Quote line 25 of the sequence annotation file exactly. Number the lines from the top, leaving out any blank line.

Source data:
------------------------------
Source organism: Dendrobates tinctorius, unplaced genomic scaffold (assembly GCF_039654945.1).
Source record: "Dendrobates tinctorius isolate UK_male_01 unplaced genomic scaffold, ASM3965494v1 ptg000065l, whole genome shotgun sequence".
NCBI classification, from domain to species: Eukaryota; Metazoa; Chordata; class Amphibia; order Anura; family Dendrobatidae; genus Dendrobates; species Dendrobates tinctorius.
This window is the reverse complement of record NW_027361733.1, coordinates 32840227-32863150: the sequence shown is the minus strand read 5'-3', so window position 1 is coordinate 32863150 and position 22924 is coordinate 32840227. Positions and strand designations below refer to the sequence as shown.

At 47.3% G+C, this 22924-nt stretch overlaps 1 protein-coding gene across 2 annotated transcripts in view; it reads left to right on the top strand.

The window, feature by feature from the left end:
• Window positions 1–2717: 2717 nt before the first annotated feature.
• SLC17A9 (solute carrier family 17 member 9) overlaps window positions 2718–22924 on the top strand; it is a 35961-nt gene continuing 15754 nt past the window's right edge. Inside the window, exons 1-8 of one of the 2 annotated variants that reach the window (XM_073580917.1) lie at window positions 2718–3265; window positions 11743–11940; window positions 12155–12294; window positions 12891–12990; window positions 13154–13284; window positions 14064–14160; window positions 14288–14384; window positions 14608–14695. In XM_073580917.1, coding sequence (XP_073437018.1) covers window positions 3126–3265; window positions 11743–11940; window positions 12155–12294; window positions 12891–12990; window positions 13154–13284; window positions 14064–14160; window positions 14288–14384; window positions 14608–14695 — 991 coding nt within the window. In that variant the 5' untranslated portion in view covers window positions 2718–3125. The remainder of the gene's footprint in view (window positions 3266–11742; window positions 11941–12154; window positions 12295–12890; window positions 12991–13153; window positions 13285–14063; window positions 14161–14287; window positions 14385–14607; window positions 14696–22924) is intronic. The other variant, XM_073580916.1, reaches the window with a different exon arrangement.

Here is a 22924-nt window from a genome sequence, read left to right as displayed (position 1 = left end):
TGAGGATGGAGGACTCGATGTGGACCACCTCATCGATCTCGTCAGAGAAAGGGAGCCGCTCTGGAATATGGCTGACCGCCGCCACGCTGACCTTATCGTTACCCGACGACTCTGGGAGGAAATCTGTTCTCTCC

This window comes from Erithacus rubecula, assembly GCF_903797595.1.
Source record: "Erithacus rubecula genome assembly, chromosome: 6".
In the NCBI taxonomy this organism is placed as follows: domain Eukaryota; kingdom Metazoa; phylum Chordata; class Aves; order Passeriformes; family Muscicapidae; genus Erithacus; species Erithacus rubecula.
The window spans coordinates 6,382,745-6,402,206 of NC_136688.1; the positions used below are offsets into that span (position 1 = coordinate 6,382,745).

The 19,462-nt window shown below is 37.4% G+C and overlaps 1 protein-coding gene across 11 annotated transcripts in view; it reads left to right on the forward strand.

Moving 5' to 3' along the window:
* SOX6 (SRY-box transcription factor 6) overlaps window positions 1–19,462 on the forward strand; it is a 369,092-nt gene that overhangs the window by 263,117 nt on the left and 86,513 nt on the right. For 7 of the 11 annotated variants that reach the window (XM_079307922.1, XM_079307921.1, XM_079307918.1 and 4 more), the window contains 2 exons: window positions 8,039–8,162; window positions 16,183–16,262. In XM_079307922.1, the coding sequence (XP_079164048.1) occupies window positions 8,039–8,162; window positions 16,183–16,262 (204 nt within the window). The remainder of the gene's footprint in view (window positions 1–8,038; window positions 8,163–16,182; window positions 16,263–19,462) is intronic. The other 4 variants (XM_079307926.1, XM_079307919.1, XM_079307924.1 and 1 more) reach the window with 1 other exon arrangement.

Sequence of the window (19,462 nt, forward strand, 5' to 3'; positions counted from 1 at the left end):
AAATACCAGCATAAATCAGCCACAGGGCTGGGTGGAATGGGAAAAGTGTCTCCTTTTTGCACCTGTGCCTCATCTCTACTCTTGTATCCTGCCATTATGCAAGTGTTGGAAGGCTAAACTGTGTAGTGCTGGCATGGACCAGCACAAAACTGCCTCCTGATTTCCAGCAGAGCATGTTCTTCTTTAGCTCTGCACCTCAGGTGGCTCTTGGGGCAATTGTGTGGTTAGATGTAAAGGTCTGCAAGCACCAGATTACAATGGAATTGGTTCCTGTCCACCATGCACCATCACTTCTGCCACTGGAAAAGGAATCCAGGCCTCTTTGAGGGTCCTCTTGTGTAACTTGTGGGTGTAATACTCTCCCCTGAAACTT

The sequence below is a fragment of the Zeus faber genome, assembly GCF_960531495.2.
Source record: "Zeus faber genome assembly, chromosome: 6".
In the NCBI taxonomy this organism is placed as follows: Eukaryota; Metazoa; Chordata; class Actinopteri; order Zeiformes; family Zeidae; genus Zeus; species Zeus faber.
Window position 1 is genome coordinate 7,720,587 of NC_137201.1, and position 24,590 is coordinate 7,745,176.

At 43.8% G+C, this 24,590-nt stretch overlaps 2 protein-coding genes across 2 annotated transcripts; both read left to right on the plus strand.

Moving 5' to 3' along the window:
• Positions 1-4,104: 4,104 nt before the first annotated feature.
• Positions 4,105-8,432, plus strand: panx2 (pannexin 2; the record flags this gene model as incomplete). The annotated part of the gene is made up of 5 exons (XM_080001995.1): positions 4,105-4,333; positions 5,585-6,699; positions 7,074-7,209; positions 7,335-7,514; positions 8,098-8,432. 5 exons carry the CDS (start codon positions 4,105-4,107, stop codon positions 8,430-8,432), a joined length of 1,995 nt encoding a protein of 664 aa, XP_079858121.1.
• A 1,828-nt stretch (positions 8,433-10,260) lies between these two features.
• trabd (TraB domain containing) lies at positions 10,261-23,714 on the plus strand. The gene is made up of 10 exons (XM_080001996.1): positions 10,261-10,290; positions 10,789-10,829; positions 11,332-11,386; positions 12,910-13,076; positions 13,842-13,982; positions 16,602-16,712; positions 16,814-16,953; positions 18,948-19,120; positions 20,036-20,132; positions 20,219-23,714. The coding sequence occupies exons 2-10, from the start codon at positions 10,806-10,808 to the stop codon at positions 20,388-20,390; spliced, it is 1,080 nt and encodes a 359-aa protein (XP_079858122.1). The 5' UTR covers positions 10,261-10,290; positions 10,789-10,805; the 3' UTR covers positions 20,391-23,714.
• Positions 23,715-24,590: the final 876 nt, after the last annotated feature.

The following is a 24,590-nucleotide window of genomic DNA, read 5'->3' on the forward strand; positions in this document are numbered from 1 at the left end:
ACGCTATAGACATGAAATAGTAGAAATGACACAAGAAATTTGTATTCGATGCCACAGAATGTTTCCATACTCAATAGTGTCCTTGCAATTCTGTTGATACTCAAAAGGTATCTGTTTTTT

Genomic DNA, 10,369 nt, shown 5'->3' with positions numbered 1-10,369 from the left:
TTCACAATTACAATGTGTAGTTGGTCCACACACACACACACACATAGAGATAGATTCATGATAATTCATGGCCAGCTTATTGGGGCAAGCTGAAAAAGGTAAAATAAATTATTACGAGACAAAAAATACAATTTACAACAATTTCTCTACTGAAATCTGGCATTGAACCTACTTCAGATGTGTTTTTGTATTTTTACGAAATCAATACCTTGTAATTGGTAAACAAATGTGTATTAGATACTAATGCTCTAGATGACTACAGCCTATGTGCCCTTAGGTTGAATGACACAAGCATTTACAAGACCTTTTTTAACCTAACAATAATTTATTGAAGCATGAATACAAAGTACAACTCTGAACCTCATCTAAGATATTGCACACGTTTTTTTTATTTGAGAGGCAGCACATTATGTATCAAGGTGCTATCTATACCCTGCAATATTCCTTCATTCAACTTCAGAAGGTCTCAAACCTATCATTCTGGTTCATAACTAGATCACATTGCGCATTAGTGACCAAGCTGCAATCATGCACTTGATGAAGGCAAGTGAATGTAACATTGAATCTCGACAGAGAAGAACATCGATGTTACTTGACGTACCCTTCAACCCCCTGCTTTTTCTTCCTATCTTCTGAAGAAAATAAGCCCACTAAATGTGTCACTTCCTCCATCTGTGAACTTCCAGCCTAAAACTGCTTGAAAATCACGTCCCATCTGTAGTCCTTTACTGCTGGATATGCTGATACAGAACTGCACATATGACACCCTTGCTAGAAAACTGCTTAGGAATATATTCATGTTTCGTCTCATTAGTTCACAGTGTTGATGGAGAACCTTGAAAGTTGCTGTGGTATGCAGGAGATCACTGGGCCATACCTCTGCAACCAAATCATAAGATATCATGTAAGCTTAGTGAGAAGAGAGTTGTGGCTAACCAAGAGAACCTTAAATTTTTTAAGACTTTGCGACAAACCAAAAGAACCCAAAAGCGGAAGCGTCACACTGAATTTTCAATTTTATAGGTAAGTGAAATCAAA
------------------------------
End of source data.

Moving 5' to 3' along the window: